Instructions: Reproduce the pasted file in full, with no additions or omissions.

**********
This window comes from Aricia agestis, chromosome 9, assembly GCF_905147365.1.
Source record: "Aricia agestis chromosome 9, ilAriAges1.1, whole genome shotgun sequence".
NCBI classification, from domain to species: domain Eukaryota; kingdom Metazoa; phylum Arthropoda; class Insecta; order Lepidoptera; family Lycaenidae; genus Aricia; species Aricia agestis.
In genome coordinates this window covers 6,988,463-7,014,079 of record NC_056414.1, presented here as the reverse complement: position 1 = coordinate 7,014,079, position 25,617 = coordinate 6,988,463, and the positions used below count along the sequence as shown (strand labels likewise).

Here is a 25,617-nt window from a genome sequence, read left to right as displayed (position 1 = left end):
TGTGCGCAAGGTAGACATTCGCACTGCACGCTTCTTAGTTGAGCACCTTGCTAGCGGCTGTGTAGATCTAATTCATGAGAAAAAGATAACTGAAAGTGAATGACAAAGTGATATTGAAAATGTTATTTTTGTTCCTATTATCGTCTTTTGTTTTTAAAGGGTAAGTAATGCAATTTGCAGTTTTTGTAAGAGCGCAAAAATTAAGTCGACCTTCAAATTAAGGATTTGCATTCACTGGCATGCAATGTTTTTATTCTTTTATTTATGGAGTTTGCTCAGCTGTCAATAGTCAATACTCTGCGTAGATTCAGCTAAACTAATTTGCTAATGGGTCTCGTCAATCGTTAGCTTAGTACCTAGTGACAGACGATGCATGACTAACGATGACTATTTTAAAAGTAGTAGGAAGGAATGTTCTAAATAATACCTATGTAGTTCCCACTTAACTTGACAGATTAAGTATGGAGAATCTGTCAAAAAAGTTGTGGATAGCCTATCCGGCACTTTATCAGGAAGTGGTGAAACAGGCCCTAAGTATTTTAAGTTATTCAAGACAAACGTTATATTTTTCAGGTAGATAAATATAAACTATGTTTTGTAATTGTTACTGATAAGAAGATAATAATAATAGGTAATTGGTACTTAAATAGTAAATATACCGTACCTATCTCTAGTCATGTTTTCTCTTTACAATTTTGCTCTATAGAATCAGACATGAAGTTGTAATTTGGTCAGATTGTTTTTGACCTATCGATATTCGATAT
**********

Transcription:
This window comes from Aricia agestis, chromosome 9, assembly GCF_905147365.1.
Source record: "Aricia agestis chromosome 9, ilAriAges1.1, whole genome shotgun sequence".
NCBI classification, from domain to species: domain Eukaryota; kingdom Metazoa; phylum Arthropoda; class Insecta; order Lepidoptera; family Lycaenidae; genus Aricia; species Aricia agestis.
In genome coordinates this window covers 6,988,463-7,014,079 of record NC_056414.1, presented here as the reverse complement: position 1 = coordinate 7,014,079, position 25,617 = coordinate 6,988,463, and the positions used below count along the sequence as shown (strand labels likewise).

Here is a 25,617-nt window from a genome sequence, read left to right as displayed (position 1 = left end):
TGTGCGCAAGGTAGACATTCGCACTGCACGCTTCTTAGTTGAGCACCTTGCTAGCGGCTGTGTAGATCTAATTCATGAGAAAAAGATAACTGAAAGTGAATGACAAAGTGATATTGAAAATGTTATTTTTGTTCCTATTATCGTCTTTTGTTTTTAAAGGGTAAGTAATGCAATTTGCAGTTTTTGTAAGAGCGCAAAAATTAAGTCGACCTTCAAATTAAGGATTTGCATTCACTGGCATGCAATGTTTTTATTCTTTTATTTATGGAGTTTGCTCAGCTGTCAATAGTCAATACTCTGCGTAGATTCAGCTAAACTAATTTGCTAATGGGTCTCGTCAATCGTTAGCTTAGTACCTAGTGACAGACGATGCATGACTAACGATGACTATTTTAAAAGTAGTAGGAAGGAATGTTCTAAATAATACCTATGTAGTTCCCACTTAACTTGACAGATTAAGTATGGAGAATCTGTCAAAAAAGTTGTGGATAGCCTATCCGGCACTTTATCAGGAAGTGGTGAAACAGGCCCTAAGTATTTTAAGTTATTCAAGACAAACGTTATATTTTTCAGGTAGATAAATATAAACTATGTTTTGTAATTGTTACTGATAAGAAGATAATAATAATAGGTAATTGGTACTTAAATAGTAAATATACCGTACCTATCTCTAGTCATGTTTTCTCTTTACAATTTTGCTCTATAGAATCAGACATGAAGTTGTAATTTGGTCAGATTGTTTTTGACCTATCGATATTCGATAT